Just hold on….

I think I’m getting better at this sober living malarkey. The longer I live with no alcohol in my life the less frantic I am to try and fix my moods.

When I first took the booze away and started cracking the concrete I’d laid around my emotional self… I was like a crazy emotional harridan, lurching wildly from one emotional state to another..

‘Oh my GAWD I’m SAD!!!!!!!’ I’d wail to myself and then I’d cast around frantically for something to ‘do’ about that sadness. Frantically searching for the magic cure for this terrible sadness.

‘By CRIKEY I’m ANGRY!!!’ I’d growl and stomp around looking for a cure for this anger. This anger that must be tamed, dealt with, fixed somehow.

I’d question around anyone I came in to contact with – especially the people that seemed really calm and together – ‘What do you do when you get sad or angry?’ I was desperate for them to divulge the secret that was going to solve my ‘problem’.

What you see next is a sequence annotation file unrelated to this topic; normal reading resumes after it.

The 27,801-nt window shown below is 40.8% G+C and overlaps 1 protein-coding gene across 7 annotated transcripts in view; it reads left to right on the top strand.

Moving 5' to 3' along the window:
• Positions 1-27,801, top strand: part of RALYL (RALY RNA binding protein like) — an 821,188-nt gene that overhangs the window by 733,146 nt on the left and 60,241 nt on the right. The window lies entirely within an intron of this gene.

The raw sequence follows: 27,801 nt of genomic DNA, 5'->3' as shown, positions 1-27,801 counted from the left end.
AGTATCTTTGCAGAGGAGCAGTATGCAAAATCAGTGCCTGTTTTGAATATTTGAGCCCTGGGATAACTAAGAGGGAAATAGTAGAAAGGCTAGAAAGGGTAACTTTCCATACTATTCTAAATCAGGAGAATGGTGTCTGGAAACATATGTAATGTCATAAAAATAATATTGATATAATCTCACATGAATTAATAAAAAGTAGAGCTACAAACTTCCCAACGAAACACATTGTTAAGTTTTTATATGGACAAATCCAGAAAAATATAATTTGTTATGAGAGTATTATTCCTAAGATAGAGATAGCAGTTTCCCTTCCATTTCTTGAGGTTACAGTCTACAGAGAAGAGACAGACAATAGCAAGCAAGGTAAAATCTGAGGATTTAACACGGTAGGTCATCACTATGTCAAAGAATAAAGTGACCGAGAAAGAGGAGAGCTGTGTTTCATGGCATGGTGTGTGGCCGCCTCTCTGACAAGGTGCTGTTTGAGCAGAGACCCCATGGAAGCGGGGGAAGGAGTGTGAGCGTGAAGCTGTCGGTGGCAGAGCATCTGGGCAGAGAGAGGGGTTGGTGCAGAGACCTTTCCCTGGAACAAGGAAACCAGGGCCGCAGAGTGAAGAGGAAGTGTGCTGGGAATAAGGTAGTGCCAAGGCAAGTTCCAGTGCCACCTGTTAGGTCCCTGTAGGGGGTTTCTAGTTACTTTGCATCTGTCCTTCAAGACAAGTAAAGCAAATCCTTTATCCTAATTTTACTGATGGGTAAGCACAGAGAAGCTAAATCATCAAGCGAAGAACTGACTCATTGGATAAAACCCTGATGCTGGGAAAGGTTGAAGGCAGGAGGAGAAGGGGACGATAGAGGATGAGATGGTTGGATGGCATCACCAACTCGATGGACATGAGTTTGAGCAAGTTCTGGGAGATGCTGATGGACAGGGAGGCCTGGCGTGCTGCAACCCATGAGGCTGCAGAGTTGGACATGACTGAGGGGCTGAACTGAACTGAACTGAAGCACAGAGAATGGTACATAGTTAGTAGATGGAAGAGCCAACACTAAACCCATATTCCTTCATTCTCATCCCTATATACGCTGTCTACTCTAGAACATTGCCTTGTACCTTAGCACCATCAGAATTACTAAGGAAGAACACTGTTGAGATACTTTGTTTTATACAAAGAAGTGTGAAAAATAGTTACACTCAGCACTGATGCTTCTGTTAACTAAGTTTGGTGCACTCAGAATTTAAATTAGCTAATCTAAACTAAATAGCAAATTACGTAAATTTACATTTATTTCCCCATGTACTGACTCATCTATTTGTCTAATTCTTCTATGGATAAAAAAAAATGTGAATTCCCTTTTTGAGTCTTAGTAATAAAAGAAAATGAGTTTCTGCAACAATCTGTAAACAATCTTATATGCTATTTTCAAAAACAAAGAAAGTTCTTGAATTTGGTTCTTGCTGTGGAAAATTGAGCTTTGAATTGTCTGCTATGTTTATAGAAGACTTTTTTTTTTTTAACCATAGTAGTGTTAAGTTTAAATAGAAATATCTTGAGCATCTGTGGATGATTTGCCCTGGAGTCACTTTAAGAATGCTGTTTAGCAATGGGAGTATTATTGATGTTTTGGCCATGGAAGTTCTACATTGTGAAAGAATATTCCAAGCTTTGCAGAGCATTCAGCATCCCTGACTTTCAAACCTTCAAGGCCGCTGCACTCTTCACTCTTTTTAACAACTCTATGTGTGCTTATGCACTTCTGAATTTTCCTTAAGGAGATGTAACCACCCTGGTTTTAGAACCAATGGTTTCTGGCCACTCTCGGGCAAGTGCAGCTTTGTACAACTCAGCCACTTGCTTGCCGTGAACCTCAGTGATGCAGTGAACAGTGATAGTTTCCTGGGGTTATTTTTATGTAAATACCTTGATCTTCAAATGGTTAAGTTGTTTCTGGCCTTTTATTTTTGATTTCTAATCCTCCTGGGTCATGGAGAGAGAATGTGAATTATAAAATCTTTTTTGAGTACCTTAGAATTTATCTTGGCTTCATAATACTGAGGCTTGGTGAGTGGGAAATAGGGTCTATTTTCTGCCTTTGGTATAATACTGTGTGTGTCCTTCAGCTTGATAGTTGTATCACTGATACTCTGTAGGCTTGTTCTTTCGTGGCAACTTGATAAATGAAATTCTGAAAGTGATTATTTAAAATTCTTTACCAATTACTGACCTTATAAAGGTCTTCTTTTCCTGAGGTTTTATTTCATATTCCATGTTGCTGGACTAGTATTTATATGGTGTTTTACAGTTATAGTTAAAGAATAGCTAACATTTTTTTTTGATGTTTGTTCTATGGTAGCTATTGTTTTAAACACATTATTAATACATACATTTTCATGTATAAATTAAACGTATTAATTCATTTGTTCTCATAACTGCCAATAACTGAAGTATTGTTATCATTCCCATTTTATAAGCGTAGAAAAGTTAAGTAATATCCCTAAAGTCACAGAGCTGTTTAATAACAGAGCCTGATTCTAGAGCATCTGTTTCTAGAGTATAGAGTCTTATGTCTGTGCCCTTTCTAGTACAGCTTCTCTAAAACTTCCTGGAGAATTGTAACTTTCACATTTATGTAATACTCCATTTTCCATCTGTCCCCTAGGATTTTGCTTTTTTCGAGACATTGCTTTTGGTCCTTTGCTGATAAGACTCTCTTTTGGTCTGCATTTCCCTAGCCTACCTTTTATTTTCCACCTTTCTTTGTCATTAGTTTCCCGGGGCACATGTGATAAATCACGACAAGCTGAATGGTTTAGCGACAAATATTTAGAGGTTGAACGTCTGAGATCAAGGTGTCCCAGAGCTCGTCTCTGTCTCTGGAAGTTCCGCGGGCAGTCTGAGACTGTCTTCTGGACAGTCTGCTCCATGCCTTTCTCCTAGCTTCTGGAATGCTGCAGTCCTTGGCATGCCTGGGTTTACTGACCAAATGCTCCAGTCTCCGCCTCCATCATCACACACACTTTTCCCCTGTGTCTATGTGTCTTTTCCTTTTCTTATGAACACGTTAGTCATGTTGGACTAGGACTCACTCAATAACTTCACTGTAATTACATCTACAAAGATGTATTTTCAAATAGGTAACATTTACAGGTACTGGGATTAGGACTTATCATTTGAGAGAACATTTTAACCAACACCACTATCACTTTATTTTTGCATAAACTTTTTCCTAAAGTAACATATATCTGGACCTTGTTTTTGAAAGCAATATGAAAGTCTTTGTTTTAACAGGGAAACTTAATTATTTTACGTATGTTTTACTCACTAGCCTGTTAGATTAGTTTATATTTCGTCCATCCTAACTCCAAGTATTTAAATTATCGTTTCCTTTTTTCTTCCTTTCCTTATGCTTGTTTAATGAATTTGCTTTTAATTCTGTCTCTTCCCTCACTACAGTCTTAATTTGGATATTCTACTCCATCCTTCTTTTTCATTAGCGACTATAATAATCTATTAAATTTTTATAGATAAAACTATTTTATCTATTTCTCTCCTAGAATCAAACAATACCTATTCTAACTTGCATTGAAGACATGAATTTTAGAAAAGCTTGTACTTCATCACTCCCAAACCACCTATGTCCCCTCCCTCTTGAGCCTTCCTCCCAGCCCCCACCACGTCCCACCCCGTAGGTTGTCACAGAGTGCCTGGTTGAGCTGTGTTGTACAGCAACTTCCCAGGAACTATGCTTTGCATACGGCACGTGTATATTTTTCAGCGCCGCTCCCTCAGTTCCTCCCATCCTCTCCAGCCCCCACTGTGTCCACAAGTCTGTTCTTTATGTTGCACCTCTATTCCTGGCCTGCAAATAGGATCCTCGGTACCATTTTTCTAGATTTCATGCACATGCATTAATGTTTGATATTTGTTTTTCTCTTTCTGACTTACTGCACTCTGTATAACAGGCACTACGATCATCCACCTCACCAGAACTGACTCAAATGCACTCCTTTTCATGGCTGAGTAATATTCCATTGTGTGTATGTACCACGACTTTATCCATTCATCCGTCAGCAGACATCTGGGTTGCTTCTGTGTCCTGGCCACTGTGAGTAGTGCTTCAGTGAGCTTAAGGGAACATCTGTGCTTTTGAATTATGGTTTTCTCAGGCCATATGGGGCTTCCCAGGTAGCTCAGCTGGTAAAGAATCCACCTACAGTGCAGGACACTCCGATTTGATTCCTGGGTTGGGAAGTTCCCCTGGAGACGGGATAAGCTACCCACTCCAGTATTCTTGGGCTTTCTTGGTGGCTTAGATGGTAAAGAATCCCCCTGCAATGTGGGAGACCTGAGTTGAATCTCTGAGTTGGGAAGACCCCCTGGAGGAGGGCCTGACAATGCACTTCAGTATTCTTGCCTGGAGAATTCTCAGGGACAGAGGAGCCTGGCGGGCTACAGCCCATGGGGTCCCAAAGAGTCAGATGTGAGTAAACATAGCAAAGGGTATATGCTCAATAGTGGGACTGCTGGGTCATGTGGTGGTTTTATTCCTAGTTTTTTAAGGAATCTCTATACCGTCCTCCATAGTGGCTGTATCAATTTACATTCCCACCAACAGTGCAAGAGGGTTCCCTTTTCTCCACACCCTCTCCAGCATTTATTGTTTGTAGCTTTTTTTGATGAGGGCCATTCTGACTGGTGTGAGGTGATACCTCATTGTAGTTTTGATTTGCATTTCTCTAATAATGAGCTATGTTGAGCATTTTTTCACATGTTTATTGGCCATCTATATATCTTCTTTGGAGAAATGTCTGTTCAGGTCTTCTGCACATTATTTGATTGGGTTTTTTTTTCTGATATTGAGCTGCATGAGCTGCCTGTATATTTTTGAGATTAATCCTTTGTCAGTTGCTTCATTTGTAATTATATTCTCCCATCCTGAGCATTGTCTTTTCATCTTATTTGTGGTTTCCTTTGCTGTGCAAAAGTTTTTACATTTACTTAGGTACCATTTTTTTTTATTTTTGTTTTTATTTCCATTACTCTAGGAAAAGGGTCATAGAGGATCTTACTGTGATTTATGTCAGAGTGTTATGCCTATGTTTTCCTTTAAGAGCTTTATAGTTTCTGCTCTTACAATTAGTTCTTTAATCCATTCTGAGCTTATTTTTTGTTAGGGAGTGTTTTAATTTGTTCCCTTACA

That ‘problem’ being that I was emotionally stunted as a result of having booze as my constant companion my entire adult life.

That ‘problem’ being that I’d never developed any proper emotional management techniques.

That ‘problem’ being that I was needing to become a fully emotional human being.

I’m still searching a lot of the time – behold my last post on naval gazing for goodness sake – but I am also calming down a lot. Loads of great information from very clever people has been seeping in to my brain (people in my real life, book authors and those who record podcasts and TED talks). And time passing alone has also helped, I’ve now lived a lot of sober days (just checked – 1108 sober days!!) and my emotions aren’t strangers anymore. All of these things have combined to calm me down and helped me to realise that sometimes the answer to life’s tricky emotions is to do nothing at all.